Focus on exposure gathering will make operational risk mitigation possible, which will result in a systemic reduction in real exposure and provide treasury with a better understanding of how risk flows through the organisation. This will lead to an overall reduction in derivative volume and a more effective application of derivative strategies. The result is a hedging strategy that achieves risk mitigation goals in the most efficient and cost-effective manner possible.

Operational risk mitigation requires a complete data set of exposure information. The data set must be available in a timely fashion, as well as provide a level of detail that provides an operational understanding of the exposure. To achieve such a data set first requires an increased focus within a company’s FX risk management policy. FX risk management policies typically focus on the types of derivatives and strategies that can be applied and the overall objective of these strategies. For example, the strategy may be to hedge 90% of all balance sheet exposures. The strategies will focus on reducing, mitigating, even eliminating FX exposure and the means to do so. As already discussed, the means should include operational methods of risk management and goals around the collection and identification of FX exposure.

The policy should include guidance as to what is acceptable, in terms of visibility, transparency and completeness of exposures. An FX risk policy could not hope to be effective without such a focus. Risk management policy has a tendency to focus on how to mitigate FX risk, with an assumption that the exposures have properly been identified. This places emphasis on proper execution of hedge strategies, but does nothing to improve the collection of exposures, and can ultimately lead to FX volatility and the improper application of derivatives.

Communication between treasury and operations is key to achieving a timely, detailed and complete exposure data set, but there are also many tools that can be used to gather this information. Extracting exposure balances directly from the accounting system and applying run-rates and other statistical measures on actuals is a valuable way of identifying exposures. Providing standardised tools for operations to submit exposures is also key to improving communication and the collection of exposures.

It is also important to view the exposure data at the right consolidation point within the organisation. Netting of exposures, where the long and short positions are consolidated by currency pair, is a powerful method of naturally hedging. The higher the view of the data, the more natural hedges can be utilised. At the company level, all natural hedges have been taken into account, and the derivatives required to hedge net exposures will be minimised, resulting in a very effective and efficient application of hedging strategy.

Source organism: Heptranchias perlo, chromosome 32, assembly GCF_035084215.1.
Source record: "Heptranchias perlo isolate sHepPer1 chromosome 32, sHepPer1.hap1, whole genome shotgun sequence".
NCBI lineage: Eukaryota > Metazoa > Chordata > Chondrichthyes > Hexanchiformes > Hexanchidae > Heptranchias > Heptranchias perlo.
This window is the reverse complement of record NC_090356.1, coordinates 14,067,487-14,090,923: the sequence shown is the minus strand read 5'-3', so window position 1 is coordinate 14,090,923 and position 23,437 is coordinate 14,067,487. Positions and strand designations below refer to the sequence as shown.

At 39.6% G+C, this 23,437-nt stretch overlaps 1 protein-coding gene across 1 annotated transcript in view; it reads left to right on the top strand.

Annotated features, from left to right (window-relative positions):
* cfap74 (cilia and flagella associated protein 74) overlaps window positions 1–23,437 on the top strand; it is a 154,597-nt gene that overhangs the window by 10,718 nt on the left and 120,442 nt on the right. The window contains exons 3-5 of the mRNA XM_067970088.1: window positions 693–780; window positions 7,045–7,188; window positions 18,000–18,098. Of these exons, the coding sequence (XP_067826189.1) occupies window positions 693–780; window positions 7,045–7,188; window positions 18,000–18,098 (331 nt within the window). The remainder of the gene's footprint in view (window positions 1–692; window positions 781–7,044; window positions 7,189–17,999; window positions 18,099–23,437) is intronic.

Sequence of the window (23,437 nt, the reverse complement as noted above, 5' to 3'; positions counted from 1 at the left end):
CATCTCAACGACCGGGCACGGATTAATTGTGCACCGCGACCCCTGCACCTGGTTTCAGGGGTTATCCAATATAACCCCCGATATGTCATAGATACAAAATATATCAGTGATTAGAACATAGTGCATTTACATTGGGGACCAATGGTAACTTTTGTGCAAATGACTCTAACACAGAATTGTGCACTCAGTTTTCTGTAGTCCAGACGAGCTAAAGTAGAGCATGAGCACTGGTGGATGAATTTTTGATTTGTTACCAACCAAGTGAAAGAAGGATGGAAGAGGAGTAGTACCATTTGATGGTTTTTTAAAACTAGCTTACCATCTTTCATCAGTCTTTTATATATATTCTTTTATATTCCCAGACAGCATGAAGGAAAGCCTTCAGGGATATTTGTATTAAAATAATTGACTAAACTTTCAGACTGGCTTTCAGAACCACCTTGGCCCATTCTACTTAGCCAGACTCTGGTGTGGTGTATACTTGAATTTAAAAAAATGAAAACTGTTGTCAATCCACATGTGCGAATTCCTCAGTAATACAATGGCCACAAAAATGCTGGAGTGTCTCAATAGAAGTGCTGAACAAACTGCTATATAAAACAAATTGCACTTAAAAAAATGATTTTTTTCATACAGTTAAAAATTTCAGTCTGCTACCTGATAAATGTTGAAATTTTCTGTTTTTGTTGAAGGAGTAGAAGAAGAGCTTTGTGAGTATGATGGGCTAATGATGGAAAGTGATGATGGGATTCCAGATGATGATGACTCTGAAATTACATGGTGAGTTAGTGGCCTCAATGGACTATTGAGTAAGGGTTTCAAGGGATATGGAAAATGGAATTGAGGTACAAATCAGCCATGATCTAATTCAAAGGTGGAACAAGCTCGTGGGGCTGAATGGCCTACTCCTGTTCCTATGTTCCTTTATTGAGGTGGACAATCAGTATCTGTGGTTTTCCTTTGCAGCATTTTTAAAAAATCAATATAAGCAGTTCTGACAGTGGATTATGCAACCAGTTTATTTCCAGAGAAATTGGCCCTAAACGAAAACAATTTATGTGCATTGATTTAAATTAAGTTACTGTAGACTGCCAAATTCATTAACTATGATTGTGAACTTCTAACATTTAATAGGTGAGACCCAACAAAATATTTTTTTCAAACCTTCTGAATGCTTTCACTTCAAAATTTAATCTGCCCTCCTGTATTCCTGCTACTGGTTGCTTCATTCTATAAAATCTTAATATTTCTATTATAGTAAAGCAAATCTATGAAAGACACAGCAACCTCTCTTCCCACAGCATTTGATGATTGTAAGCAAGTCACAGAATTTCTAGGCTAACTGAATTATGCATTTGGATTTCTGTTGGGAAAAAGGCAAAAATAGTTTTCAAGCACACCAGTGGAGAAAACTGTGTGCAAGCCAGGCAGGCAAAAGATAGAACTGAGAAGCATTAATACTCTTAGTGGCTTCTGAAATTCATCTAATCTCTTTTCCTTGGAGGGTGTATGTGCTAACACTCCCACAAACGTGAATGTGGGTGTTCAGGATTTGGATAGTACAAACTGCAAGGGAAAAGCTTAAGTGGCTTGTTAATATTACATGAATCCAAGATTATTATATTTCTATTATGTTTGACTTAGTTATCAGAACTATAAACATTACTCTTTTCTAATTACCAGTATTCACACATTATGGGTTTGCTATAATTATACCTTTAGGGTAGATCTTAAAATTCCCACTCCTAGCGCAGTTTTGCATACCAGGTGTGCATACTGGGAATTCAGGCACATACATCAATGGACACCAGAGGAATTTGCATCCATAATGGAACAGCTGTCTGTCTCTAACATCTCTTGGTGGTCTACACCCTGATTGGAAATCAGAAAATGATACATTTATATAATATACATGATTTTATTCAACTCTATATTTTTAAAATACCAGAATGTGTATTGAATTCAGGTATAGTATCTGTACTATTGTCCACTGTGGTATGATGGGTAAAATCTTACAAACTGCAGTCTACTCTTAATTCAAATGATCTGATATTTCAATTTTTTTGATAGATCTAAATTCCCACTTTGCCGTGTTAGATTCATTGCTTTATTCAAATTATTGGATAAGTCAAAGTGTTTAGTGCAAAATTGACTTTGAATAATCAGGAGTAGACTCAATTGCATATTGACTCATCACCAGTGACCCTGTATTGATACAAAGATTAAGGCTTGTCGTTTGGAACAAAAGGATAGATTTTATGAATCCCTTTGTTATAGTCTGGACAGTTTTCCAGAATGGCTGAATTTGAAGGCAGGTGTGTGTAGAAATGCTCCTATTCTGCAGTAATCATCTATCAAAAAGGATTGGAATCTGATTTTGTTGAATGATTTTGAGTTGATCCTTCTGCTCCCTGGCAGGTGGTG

Derivative Hedging

With a complete data set of exposures and after an operational review to mitigate risk, the focus can then turn to an efficient and effective application of derivative strategies to reduce remaining risk and achieve the risk mitigation goals of the FX risk policy. The timely, complete and transparent data set, along with the operational review, will provide greater insight into how effectively and efficiently to hedge the remaining exposures to meet risk guidelines.

Viewing exposures by currency pair and looking at a risk measure, such as value-at-risk (VaR), is one method of determining an effective approach to hedging. Hedging the largest notional balances or the ‘main’ currencies may not be the best approach. VaR considers volatility and correlation between your currencies. A relatively minor exposure, from a notional perspective, may have a significant risk exposure associated with it.

Moving Forward

In light of the recent currency volatility and turmoil, CFOs and treasurers are looking at ways to manage their FX exposure in the most efficient and cost-effective manner possible. Incorporating goals into risk policy that emphasises the importance of collecting complete, transparent and timely exposure data is key to a successful risk policy. In addition, placing greater focus on operational methods of mitigating risk, as a way of systemically reducing reliance on derivative strategies, is also important to a successful risk policy. Focus on exposure gathering and operational risk management will result in a stronger risk policy, which achieves its goals in a more efficient and cost-effective manner, and leaves the organisation in a better position to handle the next currency crisis.